Saturday, Jun 15, 2024
Update At 14:00    USD/EUR 0,92  ↑+0.0002        USD/JPY 151,69  ↑+0.174        USD/KRW 1.347,35  ↑+6.1        EUR/JPY 164,16  ↑+0.143        Crude Oil 85,49  ↓-0.76        Asia Dow 3.838,83  ↑+1.8        TSE 1.833,50  ↑+4.5        Japan: Nikkei 225 40.846,59  ↑+448.56        S. Korea: KOSPI 2.756,23  ↓-0.86        China: Shanghai Composite 3.015,74  ↓-15.745        Hong Kong: Hang Seng 16.512,92  ↓-105.4        Singapore: Straits Times 3,27  ↑+0.018        DJIA 22,58  ↓-0.23        Nasdaq Composite 16.315,70  ↓-68.769        S&P 500 5.203,58  ↓-14.61        Russell 2000 2.070,16  ↓-4.0003        Stoxx Euro 50 5.064,18  ↑+19.99        Stoxx Europe 600 511,09  ↑+1.23        Germany: DAX 18.384,35  ↑+123.04        UK: FTSE 100 7.930,96  ↑+13.39        Spain: IBEX 35 10.991,50  ↑+39.3        France: CAC 40 8.184,75  ↑+33.15        

The hidden yet indispensable strength behind Japan’s industrial might

Article - November 15, 2019

Largely unknown to the general public, Japan’s hidden champions are the technologically adept SME manufacturers that develop high-quality parts and components for larger corporations such as Toyota and Mitsubishi Heavy Industries. Now, their new focus is to carve-out a new place for themselves on the global market.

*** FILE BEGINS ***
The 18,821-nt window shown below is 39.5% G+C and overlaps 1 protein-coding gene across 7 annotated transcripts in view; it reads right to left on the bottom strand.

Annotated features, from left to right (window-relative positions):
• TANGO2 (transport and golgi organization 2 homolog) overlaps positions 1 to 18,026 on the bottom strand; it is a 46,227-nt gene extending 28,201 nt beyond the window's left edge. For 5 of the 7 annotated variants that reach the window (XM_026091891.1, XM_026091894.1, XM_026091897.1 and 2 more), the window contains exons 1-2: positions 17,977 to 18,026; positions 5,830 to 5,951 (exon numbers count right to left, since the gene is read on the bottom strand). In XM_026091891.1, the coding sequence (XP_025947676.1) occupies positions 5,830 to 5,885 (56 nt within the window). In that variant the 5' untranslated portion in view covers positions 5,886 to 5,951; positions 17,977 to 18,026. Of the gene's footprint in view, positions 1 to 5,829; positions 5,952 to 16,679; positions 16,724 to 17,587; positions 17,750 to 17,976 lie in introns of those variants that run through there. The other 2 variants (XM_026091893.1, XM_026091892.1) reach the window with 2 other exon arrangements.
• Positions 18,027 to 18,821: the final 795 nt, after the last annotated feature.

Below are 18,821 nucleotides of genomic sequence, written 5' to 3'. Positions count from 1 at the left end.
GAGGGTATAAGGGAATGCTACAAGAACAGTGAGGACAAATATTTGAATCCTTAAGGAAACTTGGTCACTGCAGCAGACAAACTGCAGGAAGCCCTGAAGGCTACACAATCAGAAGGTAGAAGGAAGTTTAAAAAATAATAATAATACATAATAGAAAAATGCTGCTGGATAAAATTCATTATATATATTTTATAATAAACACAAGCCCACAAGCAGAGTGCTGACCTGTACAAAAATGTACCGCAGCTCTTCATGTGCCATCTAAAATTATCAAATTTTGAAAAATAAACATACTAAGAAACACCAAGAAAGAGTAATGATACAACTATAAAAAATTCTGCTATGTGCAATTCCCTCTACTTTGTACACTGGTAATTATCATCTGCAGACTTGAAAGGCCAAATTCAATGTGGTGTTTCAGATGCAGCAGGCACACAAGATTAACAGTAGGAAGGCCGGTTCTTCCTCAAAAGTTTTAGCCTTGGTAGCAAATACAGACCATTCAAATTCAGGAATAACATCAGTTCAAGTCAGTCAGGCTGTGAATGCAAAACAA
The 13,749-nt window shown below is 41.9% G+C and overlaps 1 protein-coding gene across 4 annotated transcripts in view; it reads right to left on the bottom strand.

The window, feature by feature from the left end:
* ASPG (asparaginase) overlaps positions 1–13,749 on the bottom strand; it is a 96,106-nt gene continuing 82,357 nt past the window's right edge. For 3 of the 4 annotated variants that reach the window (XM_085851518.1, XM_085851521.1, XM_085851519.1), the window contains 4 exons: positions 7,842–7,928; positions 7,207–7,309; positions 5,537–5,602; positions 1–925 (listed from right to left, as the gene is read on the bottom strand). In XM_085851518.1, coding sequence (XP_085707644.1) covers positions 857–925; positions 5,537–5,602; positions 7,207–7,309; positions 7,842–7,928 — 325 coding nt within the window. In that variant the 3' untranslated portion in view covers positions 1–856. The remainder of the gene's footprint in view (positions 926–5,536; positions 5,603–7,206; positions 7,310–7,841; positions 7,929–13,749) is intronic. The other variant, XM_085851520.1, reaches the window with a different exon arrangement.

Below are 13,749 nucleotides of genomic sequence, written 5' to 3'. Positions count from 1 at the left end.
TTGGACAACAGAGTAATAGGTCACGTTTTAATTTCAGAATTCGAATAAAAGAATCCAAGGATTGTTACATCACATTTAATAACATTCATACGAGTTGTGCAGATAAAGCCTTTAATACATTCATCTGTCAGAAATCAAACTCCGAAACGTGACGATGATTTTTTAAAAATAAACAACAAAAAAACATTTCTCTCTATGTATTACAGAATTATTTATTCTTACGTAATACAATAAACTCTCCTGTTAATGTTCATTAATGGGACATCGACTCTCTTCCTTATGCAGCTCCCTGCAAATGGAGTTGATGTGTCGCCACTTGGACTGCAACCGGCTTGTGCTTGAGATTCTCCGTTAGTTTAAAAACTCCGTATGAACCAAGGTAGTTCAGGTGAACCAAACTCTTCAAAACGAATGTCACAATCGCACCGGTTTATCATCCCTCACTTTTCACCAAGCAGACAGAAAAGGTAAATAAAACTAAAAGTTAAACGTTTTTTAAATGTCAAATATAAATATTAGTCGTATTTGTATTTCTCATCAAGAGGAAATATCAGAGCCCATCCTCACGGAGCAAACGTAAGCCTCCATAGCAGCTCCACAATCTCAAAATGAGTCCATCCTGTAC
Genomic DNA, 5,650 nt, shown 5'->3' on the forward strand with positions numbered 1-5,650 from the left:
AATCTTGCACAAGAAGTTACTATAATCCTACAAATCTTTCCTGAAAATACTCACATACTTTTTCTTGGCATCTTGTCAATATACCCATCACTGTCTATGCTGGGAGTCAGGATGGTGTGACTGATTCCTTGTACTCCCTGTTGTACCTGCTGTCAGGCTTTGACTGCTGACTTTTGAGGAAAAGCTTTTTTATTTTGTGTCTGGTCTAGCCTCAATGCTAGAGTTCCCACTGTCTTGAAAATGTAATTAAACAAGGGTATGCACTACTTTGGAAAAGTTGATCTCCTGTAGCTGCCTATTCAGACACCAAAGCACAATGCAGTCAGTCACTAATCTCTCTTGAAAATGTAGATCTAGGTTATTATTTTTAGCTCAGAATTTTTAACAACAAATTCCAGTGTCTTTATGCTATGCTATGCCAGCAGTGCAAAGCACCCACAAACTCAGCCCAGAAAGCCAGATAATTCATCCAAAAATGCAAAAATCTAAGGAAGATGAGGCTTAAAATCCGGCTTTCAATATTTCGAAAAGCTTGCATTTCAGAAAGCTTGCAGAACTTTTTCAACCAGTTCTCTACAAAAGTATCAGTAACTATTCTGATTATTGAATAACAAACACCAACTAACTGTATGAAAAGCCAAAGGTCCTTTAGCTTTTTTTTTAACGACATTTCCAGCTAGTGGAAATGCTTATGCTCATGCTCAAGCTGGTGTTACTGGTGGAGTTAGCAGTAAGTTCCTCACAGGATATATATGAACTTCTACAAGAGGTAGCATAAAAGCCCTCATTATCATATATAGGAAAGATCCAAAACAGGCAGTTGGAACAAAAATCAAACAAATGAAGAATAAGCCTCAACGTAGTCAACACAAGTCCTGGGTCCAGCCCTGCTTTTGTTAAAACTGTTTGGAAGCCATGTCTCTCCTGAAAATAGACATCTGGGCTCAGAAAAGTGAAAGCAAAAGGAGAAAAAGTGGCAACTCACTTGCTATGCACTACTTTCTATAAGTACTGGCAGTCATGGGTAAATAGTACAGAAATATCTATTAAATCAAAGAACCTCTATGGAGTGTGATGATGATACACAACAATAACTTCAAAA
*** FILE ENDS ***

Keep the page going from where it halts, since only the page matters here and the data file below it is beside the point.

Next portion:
Over the past several decades, the solid reputation of Japanese manufacturing has been cemented by the major companies that represent the nation worldwide. Household names from the electronics and automotives industries, such as Toyota, Honda, Sony and Panasonic, have been the ambassadors of the ‘Made in  Japan’ brand and Japanese quality internationally and will continue to be so.

But these companies represent just the tip of the iceberg. The true strength of Japanese industrial might lies in the nation’s SMEs, which account for more than 97 percent of all companies, 70% of total employment, and 50% of all added-value manufacturing in Japan.